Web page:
Migration from rural areas is given as another reason for increased housing demand in urban areas. It is a movement that we at PIDE support, instead of considering it as a problem, we believe that it is through cities that growth happens. Better urban planning, supporting large-scale, mixed-use housing, can go a long way in providing quality affordable accommodation to people. Doing so would deal with whatever housing shortage is there, and more importantly, tackle the quality issue.
PIDE has also shown that the housing shortage arises from the harsh zoning laws and building regulations that favour cars and single-family homes. In addition, PIDE has shown that the shortage of opportunities and high rates on sub-optimal employment reduce the purchasing power of people.
PIDE thesis is that the shortage is that of opportunities not housing. However, sensational figures and perhaps the push for loans has led to a distortion in policy of putting housing before opportunity. Furthermore, opportunity too has been constrained by the same factor as housing which is excessive regulations (see PIDE Sludge Series). Clearly deregulation which is the need of the time has been delayed because policy is driven more by sensational figures than good analysis.
Finally, government should take seriously the PIDE recommendation that local universities and think tanks must be involved in policy, policy research and policymaking. Nothing without being thoroughly reviewed should be taken to the policy table. Our experience tells us that reliance on consultants without domestic oversight has too often proved costly. And the 10 million housing shortage estimate is nothing but yet another proof of this cost!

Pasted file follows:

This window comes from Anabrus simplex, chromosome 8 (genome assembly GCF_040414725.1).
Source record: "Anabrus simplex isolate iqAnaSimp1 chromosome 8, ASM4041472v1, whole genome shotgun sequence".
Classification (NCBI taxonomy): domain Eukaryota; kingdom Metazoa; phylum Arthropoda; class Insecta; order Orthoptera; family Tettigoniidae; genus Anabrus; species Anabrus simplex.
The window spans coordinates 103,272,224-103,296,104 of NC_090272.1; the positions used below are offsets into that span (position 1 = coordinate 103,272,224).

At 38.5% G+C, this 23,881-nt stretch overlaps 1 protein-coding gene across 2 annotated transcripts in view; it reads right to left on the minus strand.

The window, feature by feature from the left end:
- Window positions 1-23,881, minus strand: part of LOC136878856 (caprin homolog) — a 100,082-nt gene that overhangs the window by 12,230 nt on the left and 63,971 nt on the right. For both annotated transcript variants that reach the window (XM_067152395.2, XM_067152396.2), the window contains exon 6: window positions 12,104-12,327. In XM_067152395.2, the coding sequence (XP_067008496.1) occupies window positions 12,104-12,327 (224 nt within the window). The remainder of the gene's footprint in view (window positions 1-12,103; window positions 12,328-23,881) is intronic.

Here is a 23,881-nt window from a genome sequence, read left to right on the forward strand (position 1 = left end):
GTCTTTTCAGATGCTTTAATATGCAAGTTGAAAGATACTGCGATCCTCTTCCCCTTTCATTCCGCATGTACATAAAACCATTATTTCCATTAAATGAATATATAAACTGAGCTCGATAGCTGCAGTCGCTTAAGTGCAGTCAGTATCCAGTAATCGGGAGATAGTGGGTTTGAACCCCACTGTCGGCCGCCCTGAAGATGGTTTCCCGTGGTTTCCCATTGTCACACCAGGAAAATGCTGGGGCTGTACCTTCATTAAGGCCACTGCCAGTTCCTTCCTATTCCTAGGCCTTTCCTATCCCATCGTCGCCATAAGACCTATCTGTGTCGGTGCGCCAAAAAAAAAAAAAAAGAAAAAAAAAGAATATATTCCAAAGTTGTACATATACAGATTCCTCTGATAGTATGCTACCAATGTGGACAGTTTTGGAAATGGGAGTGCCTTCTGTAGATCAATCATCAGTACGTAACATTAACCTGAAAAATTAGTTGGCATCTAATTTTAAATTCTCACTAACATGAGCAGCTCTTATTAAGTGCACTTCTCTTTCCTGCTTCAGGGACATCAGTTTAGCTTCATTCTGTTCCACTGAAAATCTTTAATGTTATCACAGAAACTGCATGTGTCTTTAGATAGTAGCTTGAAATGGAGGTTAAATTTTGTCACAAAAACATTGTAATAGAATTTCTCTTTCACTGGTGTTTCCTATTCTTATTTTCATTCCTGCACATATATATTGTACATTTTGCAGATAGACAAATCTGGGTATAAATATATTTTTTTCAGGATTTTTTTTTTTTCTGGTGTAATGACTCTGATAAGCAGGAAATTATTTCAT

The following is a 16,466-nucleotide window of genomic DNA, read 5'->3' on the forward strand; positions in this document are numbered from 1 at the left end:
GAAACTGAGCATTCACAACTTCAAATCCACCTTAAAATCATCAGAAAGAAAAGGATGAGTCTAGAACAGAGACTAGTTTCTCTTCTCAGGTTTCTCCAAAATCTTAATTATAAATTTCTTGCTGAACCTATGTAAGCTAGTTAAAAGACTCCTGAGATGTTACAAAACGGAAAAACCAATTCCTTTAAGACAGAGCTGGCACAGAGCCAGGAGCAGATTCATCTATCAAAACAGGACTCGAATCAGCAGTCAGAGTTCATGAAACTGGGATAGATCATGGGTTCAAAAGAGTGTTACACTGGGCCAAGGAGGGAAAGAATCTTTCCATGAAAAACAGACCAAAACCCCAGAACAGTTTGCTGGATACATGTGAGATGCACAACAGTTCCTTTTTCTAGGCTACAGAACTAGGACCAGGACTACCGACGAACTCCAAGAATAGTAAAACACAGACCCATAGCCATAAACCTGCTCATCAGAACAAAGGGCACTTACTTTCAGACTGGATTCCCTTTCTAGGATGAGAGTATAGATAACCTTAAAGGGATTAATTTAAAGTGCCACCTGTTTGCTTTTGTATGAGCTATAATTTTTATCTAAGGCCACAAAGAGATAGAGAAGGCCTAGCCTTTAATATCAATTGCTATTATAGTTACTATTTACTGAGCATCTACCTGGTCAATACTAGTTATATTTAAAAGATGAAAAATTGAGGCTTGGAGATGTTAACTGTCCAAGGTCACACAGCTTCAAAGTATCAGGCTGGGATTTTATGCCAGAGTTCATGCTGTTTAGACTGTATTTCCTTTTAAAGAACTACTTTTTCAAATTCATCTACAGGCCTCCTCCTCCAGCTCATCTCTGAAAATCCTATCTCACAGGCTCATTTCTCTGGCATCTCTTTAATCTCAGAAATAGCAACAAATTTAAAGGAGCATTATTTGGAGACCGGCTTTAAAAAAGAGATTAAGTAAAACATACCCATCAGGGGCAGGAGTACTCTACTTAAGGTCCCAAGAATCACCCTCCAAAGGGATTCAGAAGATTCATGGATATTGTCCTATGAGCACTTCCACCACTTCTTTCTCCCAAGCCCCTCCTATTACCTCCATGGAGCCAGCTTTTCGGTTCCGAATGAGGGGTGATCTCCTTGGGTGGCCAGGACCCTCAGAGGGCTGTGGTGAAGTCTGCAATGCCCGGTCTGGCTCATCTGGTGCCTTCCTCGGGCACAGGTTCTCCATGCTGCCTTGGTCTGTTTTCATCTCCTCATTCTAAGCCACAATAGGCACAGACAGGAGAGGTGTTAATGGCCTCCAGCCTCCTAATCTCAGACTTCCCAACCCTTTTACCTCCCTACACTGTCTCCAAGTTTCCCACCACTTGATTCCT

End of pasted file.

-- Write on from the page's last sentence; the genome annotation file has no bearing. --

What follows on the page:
Average household size comes to 6.56 persons using the PSLM 2019-20.
 Enclude, “Final Report: Diagnostic Survey of Housing Finance in Pakistan”. Submitted to the State Bank of Pakistan. November 2015.
 World Bank, Project appraisal document on a proposed credit, in the amount of US$145 million to the Islamic Republic of Pakistan for a housing finance project, March 8, 2018.
 International Growth Centre (IGC). “Housing inequality in Pakistan: The case of affordable housing.” February 2016.
 State Bank of Pakistan, “Quarterly Housing Finance Review”, March 2014
 State Bank of Pakistan, “Infrastructure, Housing and SME Finance Department”, March 2019.
 House Building Finance Company Limited. “Affordable Housing for Low Income Group.” Presentation. November 11, 2016.
 UN Habitat, Metadata on SDGs Indicator 11.1.1, March 2018.
 Op cit.
 Op cit.
 Estimated from the PSLM 2019-2020.
 Haque and Nayab, “Cities: Engine of Growth”, PIDE, Islamabad, 2007.
 “The PIDE Reform Agenda for Accelerated and Sustained Growth”, PIDE, Islamabad, 2020.
 Haque and Nayab, “Opportunities to Excel: Now and the Future”, PIDE, Islamabad, 2020.
 PIDE Sludge Series- various issues estimating the cost of bureaucracy, PIDE, Islamabad, 2020, 2021.
PIDE Policy Viewpoint is an initiative for an informed policy-making through evidence-based research conducted at PIDE. It aims to bridge the research-policy gap and improve the public policy process in Pakistan.